Response or Comment
Cultural Chauvinism in Comparative Law, 5 Cardozo J. Int’l & Comp. L. 41 (1997)
It is odd, therefore, to find Oscar Chase in the pages of this journal telling on the Americans what amounts to the Polish joke of comparative law. The Americans, he says, are so defectively endowed, so culturally impaired, that they cannot learn from the stunning success of other systems of civil justice. Chase's essay is directed at (or more precisely, directed to evading the import of) an article that I published a decade ago, The German Advantage in Civil Procedure. Basing himself upon tired ethnic stereotypes about the individualism of Americans and the authoritarianism of Germans, Chase says that the disgraceful, truth-defeating excesses of adversary civil procedure in the United States deserve immunity from a critique that is based upon comparative example. He asserts that our litigation mess embodies our culture, hence that we cannot learn from the superior civil justice systems elsewhere. He is wrong.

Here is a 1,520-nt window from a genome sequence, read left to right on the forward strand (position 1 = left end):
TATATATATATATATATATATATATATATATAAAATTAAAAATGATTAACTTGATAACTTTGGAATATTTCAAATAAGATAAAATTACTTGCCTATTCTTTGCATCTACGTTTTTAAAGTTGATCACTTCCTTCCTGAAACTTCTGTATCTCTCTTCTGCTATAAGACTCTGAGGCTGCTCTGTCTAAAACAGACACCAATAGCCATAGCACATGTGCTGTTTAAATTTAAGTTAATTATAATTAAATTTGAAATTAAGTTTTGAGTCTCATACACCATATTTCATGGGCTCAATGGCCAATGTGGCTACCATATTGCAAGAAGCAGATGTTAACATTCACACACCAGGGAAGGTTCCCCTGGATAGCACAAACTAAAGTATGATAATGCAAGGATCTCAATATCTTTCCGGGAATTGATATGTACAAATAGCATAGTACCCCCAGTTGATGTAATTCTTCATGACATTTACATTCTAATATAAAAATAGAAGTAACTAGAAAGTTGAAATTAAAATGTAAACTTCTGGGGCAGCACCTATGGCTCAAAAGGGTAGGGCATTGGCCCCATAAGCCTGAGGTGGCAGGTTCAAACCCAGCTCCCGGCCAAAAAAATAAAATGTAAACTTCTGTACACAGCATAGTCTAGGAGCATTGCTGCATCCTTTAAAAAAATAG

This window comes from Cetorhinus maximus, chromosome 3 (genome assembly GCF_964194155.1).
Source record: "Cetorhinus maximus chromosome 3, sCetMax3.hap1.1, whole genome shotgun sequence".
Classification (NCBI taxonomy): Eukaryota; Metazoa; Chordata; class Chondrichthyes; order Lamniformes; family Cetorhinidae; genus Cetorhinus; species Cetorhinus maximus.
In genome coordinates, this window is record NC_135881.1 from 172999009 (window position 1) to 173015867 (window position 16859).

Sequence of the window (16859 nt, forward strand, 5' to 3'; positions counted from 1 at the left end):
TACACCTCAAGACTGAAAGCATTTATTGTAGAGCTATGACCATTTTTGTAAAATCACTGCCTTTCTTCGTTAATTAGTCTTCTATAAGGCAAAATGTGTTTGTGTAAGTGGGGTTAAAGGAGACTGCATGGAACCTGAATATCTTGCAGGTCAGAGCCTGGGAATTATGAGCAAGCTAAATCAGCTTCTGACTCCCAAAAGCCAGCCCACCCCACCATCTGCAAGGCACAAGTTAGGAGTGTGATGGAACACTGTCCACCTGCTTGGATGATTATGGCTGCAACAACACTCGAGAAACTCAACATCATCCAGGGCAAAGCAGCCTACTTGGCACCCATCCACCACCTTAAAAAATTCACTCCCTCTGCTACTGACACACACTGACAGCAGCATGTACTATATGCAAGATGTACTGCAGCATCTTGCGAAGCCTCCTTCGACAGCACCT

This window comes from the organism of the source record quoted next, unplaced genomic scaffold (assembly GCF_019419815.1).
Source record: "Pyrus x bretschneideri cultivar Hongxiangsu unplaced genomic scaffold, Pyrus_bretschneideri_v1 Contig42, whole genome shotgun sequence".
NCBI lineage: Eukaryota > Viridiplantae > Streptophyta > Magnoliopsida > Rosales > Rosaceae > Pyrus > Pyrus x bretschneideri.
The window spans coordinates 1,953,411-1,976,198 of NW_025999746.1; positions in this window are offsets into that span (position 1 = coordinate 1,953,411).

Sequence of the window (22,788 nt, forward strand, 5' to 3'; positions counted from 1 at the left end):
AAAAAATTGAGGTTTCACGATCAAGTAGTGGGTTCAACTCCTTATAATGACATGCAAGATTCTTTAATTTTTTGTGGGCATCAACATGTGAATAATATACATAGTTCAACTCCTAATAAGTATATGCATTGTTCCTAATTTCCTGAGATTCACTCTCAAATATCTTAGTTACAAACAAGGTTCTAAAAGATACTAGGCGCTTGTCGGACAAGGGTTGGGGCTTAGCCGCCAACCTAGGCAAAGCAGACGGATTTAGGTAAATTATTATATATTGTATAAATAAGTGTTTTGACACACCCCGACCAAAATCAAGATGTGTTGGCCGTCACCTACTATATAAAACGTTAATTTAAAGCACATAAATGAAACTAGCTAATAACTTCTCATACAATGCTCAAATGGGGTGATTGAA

Date of Authorship for this Version
Langbein, John H., "Cultural Chauvinism in Comparative Law" (1997). Faculty Scholarship Series. 506.